Bringing up the rear.
Each year for nearly the last nine, small-capitalization market gurus have been predicting that finally large-cap growth stocks will lose steam and small-cap stocks will become the new market leaders. And for nearly every year, those prognosticators have been proven wrong.
It looks like 1999 will be yet another disappointment for small-cap aficionados, as a robust economy with little inflation fuels the fast-rising earnings of large-caps, making them hard to beat--especially in recent months. The market averages tell the story. The Russell 2000 index, which tracks small-cap stocks, is down 1.15% as of September 24. The Dow Jones industrial average's 11.96% return so far this year beats it cleanly, as does the Standard & Poor's 500 index's 3.92% gain.
"There's been a complete thrashing of the overall market, if you will, particularly of small-caps," says Dawn Alston Paige, a portfolio manager with Loomis Sayles & Co. in Bloomfield Hills, Michigan.
Whether or not it's time for small-caps to rise "all depends on their earnings outlook relative to large-cap stocks," says Alston Paige, who runs the Loomis Sayles Midcap Value fund (800-633-3330). And she expects the earnings of large-cap stocks to keep growing.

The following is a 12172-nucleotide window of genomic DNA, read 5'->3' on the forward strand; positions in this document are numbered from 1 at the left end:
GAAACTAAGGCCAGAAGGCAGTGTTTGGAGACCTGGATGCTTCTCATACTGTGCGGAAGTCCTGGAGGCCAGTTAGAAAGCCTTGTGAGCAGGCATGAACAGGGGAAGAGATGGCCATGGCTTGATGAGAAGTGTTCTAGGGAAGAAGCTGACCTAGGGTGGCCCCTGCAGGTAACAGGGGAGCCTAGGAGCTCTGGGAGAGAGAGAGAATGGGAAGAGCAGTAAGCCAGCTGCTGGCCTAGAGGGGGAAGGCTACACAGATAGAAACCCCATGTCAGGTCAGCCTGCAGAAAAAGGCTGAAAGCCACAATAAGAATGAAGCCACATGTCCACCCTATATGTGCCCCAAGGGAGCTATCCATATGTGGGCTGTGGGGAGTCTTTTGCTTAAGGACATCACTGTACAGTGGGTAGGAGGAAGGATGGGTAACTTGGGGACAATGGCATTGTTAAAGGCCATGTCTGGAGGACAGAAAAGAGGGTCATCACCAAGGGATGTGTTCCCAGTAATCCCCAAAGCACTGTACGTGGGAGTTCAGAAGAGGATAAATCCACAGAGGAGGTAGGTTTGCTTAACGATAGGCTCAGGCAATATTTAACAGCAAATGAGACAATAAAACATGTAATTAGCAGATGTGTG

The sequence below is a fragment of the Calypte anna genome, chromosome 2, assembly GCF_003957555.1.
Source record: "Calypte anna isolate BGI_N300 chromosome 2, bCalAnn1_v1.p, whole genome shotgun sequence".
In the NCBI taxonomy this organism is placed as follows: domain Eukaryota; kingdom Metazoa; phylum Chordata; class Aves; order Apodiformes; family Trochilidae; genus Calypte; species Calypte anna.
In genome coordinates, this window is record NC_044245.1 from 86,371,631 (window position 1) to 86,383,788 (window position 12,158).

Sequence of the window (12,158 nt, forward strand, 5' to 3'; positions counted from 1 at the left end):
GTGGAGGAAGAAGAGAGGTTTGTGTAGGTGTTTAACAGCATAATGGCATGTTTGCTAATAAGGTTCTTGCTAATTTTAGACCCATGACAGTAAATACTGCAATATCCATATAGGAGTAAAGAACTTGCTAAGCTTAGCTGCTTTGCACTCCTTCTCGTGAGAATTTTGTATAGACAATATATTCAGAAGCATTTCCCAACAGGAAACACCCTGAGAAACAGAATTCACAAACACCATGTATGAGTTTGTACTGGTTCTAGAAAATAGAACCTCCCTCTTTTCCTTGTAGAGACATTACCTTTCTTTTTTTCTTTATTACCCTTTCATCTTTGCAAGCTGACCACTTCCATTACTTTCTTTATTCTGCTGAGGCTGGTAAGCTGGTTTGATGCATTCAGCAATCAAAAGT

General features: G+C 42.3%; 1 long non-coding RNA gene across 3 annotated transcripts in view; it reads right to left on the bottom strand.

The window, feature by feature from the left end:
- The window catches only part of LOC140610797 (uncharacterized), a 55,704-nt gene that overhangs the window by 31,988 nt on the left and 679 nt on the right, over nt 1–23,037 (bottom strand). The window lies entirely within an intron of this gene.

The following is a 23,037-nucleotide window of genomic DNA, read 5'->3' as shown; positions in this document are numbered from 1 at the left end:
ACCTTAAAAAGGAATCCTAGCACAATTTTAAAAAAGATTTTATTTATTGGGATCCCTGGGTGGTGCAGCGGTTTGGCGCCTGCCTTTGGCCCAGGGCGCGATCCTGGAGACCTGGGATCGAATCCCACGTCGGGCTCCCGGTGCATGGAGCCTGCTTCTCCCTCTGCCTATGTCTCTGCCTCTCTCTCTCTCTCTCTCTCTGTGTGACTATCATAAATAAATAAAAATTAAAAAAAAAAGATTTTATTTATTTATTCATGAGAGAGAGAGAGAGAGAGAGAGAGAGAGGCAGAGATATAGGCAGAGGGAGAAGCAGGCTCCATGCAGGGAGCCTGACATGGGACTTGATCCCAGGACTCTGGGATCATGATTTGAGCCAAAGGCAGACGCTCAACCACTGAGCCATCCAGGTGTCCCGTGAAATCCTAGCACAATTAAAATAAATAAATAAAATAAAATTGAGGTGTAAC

But all is not gloomy for small caps--that is, if investors are willing to take a long-term view, says Alston Paige. Now is the time to buy small-cap stocks with solid franchises, unique businesses and good long-term growth prospects, she says.
Meanwhile, William Thomason, president of Thomason Capital Management L.L.C. in San Francisco, says another way to play small caps is to buy stocks that will benefit from the top sectors in this bull market.
For example, Thomason, who runs the SRI Equity Fund (800-343-5345), notes the semiconductor capital equipment industry is on the comeback trail and has benefited from the renewed boom in technology stocks. One small-cap name he thinks can be lifted by this trend is Helix Technology (Nasdaq: HELX). Helix, based in Mansfield, Massachusetts, manufactures cryogenic vacuum pumps for semiconductor equipment, and one of its biggest clients is Applied Materials (Nasdaq: AMAT). Helix's stock has enjoyed healthy price gains, recently closing at $31.75, up 148% year-to-date.
Alston Paige favors small caps that have a unique niche, such as NOVA Corp. (NYSE: NIS), an Atlanta-based processor of credit-card transactions. The company is planning to set up interactive billing for its clients' Websites. Once this business is up and running, it should boost the stock price and could make NOVA an attractive takeover candidate, particularly for larger transaction processors like First Data Corp. (NYSE: FDC), she adds. NOVA is not for the timid. It closed at $25.75, down 25.8% so far this year. But that's the kind of long-term turnaround story some professional investors are betting on.
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|Title Annotation:||small-cap stock evaluation|
|Article Type:||Brief Article|
|Date:||Dec 1, 1999|
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